Teachers visit homes in Back to School Blitz
Salem Avenue School teachers Julie Nigh, right, and Doreena Wood visit incoming third grader, Labron at home in Hagerstown Friday as part of an effort to reach out to the community and meet the students that attend Salem Avenue Elementary School before school starts. (By Colleen McGrath/Staff Photographer / August 17, 2012)
When they answered a knock at the door, strangers were standing on the front porch and cameras were clicked in their surprised faces.
They quickly realized the visitors were their children’s teachers and members of the media tagging along to cover the Back to School Blitz.
Tom Garner, principal of Salem Avenue Elementary School, said the blitz involved about 65 teachers who hit the streets Friday to introduce themselves to their students for the upcoming academic year. It also gave teachers a chance to mingle with parents outside an educational setting.
“I think this is a better way to meet people where they live,” Garner said.
The teachers wore red T-shirts with the slogan “1323 The Place To Be” and “Nothing is Impossible if you Believe.” The address of the school is 1323 Salem Ave.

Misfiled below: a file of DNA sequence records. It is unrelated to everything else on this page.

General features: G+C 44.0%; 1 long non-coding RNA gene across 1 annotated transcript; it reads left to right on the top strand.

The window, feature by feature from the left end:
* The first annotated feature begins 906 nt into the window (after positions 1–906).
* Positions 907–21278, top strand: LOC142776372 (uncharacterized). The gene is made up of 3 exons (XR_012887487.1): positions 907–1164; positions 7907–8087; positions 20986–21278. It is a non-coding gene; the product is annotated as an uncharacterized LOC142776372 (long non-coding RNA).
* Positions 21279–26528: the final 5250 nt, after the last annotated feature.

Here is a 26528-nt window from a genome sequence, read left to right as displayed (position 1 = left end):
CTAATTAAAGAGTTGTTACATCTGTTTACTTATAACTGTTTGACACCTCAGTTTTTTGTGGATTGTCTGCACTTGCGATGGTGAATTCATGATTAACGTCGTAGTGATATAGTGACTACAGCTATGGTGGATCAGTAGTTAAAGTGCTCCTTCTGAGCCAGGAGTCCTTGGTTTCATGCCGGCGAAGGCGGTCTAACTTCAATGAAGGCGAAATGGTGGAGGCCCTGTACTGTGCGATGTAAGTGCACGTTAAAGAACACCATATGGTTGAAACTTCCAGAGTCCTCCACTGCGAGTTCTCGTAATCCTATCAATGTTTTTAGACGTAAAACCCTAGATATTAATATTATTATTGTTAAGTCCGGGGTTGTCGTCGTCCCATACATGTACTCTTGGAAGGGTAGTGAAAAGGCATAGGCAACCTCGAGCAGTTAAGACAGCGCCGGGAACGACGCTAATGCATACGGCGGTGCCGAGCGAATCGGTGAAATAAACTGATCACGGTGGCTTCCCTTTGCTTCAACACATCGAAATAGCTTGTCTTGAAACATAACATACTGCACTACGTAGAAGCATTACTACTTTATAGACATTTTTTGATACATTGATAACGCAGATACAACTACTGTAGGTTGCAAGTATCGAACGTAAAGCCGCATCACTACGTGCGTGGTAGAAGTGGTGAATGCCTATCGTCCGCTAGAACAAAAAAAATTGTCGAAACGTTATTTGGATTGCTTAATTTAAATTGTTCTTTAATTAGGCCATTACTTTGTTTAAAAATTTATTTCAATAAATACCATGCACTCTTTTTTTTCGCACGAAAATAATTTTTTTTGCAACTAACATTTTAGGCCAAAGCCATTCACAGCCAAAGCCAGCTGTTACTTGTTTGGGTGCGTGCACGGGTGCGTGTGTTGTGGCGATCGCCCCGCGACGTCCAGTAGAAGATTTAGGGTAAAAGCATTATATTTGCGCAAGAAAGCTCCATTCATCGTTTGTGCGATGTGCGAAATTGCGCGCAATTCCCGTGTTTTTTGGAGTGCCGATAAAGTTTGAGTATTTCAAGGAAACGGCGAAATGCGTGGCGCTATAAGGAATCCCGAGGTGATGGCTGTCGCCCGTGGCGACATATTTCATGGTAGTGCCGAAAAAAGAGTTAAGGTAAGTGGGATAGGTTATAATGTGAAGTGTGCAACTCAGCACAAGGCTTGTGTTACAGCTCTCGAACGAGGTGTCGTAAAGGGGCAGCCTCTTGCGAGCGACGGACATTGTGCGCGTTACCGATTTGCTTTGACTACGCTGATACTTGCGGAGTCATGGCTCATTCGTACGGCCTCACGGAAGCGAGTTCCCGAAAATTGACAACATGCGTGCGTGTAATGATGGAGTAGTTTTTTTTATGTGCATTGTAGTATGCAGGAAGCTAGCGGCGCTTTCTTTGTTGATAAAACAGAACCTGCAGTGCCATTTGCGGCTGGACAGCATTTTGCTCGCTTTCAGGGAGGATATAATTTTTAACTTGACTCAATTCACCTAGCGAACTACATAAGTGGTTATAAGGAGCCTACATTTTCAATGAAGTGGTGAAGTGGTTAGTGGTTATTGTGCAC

In addition to the visits, students and their families were invited to a barbecue at the school Aug. 23.
Third-grade teacher Julie Nigh said the Back to School Blitz was created as a different way for teachers to communicate with the public.
“I think so often we have the community members come to our school,” Nigh said. “It’s important for us to get out there into their community and show we’re much more than these walls.”
Third-grade teacher Ashley Saylor said she had 15 visits on her route Friday. She said she planned to talk to students and their parents about what to expect this year.
“We just want to invite them back to school ... to open up lines of communication,” she said.
The school sent messages Thursday night to the parents saying they should expect a visit Friday afternoon.
Ashley McElroy answered the door of her apartment surrounded by several children. Her son, William, will enter Nigh’s class when school starts later this month.
She said she believed the Back to School Blitz was a good way to meet the teachers.
“It improves communication,” McElroy said.
Shenna Carroll said her 8-year-old son, Labron, was a bit of a loner. She said the blitz was a better meet-and-greet than Back to School Night, when dozens of people are thrown together in a “crazy, confusing and crowded” manner.
“I think it’s really neat,” she said. “You get to see the teacher and it’s one-on-one interaction.”